“And now there’s the curious case of the GRU passports. Following the revelation of the passport details of Salisbury suspects Petrov and Boshirov, Bellingcat made the curious claim that you could identify Russian secret service personnel by the number of the issuing authority listed on their passports. This immediately struck me as bizarre. Would it not be incredibly stupid to have a special issuing authority just for VIPs and secret service personnel, so that passport control officers in foreign countries could immediately spot your spies?? This must be rubbish, I thought. Nobody would be that stupid. But then came some more revelations today from the Russian online media agency Fontanka.ru.”

    Fontanka is liberast trash. As for the “special” passports for GRUshniks, well…

    If Ilya “Dandelion” Varlamov, non-systemic photo-journalist urbanist and best friend of the liberal geshaftmacher Max Katz is GRU’s agent – then who else?! Well, besides Navalny – he’s clearly a FSB employed Gapon.

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  2. Just a thought. So Fontanka and other similar outlets are able, with
    a surprising ease, to trace agents of the GRU. However, this is not the case with the authorities responsible for issuing British visas. But this is the whole point of the process.

    Regards,

    Like

      1. Yes and no. In most cases than not special services know who is who and for what purpose one arrives. I had experienced that sort of thing while being on business in Britain business in the eighties – my personal belongings and technical documents in the suitcase were secretly gone through at least twice by a person or persons unknown. Two important bits of info here – at the time my passport allowed visa – free entrance and two governments i.e. British and “mine” were at loggerheads over a case of industrial – military espionage.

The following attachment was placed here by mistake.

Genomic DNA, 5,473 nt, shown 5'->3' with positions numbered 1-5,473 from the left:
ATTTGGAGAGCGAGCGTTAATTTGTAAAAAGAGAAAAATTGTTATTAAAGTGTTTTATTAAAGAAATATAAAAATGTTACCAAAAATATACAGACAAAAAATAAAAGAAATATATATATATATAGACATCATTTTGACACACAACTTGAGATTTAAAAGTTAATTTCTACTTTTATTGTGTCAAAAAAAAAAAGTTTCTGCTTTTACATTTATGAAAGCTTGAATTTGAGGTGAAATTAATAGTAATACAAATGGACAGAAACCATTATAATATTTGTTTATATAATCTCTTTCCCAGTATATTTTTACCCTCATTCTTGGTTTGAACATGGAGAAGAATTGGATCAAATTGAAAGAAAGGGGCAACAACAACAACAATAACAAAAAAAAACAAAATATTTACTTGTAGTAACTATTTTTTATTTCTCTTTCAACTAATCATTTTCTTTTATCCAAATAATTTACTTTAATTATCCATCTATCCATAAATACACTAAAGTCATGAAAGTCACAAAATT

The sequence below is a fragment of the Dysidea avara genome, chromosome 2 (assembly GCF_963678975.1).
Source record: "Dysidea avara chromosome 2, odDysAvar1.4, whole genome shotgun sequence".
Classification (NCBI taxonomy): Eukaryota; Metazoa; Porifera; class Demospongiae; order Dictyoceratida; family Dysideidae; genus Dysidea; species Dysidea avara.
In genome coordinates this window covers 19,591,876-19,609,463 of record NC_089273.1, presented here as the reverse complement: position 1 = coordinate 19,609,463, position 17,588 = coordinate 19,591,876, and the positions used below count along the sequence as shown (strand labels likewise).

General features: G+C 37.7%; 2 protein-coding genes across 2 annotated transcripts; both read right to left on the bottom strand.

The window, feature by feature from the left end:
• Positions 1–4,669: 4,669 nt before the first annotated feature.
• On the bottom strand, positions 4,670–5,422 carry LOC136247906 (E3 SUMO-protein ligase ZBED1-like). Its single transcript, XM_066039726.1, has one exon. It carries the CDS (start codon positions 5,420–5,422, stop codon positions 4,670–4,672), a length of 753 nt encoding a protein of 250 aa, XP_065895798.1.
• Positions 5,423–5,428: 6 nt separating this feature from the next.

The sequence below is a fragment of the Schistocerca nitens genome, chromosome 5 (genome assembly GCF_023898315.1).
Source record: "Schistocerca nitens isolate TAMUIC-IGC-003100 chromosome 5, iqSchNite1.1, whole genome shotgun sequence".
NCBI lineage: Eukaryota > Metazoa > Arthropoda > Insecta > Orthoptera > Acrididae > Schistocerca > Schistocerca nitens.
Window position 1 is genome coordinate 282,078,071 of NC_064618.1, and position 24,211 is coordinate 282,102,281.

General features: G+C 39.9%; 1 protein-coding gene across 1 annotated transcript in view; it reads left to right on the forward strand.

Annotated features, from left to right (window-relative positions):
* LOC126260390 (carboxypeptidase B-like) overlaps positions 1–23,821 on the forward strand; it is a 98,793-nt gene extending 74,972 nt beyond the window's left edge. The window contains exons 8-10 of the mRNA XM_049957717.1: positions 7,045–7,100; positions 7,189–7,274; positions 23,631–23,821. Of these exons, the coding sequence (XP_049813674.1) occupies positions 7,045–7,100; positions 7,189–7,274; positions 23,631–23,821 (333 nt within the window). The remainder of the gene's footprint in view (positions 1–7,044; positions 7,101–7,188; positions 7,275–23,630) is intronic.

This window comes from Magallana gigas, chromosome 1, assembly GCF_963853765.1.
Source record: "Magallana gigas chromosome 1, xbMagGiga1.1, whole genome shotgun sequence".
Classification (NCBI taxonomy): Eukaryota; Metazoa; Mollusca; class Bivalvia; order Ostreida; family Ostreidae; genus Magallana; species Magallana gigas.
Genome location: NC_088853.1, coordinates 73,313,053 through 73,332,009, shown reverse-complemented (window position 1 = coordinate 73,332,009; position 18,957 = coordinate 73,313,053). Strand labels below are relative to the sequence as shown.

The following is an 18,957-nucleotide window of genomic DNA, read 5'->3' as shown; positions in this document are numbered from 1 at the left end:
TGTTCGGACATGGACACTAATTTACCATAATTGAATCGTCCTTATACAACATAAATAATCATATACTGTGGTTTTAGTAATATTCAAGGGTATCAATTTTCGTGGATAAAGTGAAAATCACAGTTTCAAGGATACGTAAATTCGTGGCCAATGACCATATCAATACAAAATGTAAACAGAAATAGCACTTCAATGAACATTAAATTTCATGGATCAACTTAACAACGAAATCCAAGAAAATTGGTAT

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  3. My problem with this interpretation is that the passport numbering issue would be just one proof of incompetence among many others:

    – The esoteric, dangerous but ineffective weapon chosen for the attempted murder doesn’t make any sense from an efficiency perspective
    – The two assassins flew to London together, on the same flight. I remember John Kiriakou asserting that no intelligence agency worth its salt would ever do something like that for such a delicate assignment.
    – According to witnesses the two suspects decided to attract attention to themselves by partying all night in their hotel room the day before the hit, even hiring a prostitute

    While it’s possibile to think that the GRU became so sloppy that it began issuing almost consecutive numbered IDs to its agents, it’s hard for me to believe that it made so many mistakes in a single operation, or that it chose two less than disciplined operatives to conduct a high profile hit with international repercussions.

    On top of this all, the motive for killing Skripal is still missing. Using Novichock was like signing the murder. And that makes sense only if you want to send a message and set an example. But Skripal was freed and pardoned years ago. So, if the Russian State really decided to take him out to send a messagge to double agents worldwide (or someone else), it should likely mean that he had started collaborating with foreign agencies again. Is there any proof of that?

    Last thing. This time Bellingcat investigation is not an open source investigation. They accessed documents that are not easily accessible to the public, especially in a foreign country.
    Even before Maria Zhakarova said so herself, the feeling that Bellingcat is being fed (true or false) information by some agency or think tank that wants to leak information without compromising itself directly is pretty strong, in my opinion.

    Liked by 2 people

  4. I think there is a difference between not being the superspies portayed in Western media and being so incompetent as to make major, glaring mistakes at literally every step.

    Liked by 1 person

  5. We will find out in due course that this story about the Skripals was one big lie.

    The story began in March as a propaganda tool for Theresa May to rally the EU behind the UK because Brexit negotiations were going badly.

    The EU response was the token expulsion of a few diplomats (trump went overboard with 60)

    Fast forward to the revelation of the two suspects – Theresa May went to the UN again and what was the result

    The EU have ignored it – they did all they were going to do in March it appears

    The USA are using the fake poisoning to ramp up sanctions for domestic reasons

    Bellingcat is a tool of the Atlantic council – he’s not worth discussing

    The UK tell lies all the time until they decide to tell the truth

    Does anyone remember the story about the spy Rock scandal?

    The uk swore that the Russians were lying

    Then years later they let out that yes they were spying.

    The Russian government know the UK are lying – and I think the USA and the EU do too.